Note the "not precisely fixed..." part. In QM (according to the Wikipedia article on indeterminacy), "Indeterminacy" refers to the inability to know the full unique state of a quantum system. You can collapse a quantum waveform into either the position or the velocity, but not both at the same time. That is, the entire state of the system is not predictable or knowable.

Re-read your Paul Davies quote with that in mind, and you'll realize that interpretation of Paul Davies quote makes more sense than your, "Without cause" interpretation. Or not.

My argument is, "I do not think that word means what you think it means." And I think you're an idiot, for sure, but only partly because you are incapable of understanding a simple argument like, "Indeterminate has several meanings, and I don't think it's being used the way you use it in reference to QM," and partly because you can't tell the difference between philosophy and physics, and mostly because of the overwhelming evidence.

Now, all of what I just said is a half-truth.

(Not about indeterminism in QM, because that's what it means -- you can't "determine" the full state of the system. Even in principle, you cannot "determine" both velocity and position. That is, it is "indeterminate." )

There are some physicists who believe as you do, that these events are ultimately uncaused. When I was studying physics, this was a very minority view; things may have changed in physics over the last 15 years, but I don't see any evidence. This is part of the reason the philosophic theory of indeterminacy exists -- some do believe it.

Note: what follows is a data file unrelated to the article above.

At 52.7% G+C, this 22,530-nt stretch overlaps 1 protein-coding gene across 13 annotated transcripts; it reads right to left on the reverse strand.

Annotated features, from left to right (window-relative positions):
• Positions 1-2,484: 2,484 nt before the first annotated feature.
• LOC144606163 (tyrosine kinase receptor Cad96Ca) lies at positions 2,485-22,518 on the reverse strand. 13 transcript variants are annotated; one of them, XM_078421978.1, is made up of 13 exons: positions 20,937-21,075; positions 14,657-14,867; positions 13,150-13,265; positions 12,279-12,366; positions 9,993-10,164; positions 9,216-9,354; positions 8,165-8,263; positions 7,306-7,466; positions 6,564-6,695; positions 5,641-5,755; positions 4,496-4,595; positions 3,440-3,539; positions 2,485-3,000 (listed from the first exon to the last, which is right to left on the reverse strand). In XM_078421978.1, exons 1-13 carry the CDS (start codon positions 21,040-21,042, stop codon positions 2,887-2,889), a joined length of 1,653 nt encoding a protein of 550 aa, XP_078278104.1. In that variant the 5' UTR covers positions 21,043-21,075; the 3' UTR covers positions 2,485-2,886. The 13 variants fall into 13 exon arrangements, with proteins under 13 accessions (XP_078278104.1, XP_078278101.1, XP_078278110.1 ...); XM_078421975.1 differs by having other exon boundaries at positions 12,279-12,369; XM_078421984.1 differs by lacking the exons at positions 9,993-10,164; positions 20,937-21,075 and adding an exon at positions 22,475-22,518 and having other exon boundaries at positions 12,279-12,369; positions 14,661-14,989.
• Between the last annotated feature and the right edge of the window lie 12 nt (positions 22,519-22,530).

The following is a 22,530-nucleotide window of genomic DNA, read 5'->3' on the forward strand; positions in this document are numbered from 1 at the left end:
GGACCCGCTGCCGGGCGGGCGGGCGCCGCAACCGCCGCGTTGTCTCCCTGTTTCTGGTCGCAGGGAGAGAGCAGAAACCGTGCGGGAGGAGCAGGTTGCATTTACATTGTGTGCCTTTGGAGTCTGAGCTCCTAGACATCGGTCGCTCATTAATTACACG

That's a philosophical viewpoint, not one of physics. There may be hypothesis based on the philosophic viewpoint, but that's all they are. Until we get some compelling experimental evidence, that's all they'll be: hypothesis that compete against other (often deterministic) hypothesis.

"Yes, I seriously believe that consciousness is a product of a natural process. I find that the neuroscientists, psychologists, and philosophers who proceed from that premise are the ones who are actually making useful contributions to our understanding of the mind." - PZ Myers


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With particular reference

 

With particular reference to the dead link 

http://www.rationalresponders.com/fallacies_commonly_employed_against_materialism_refuted ,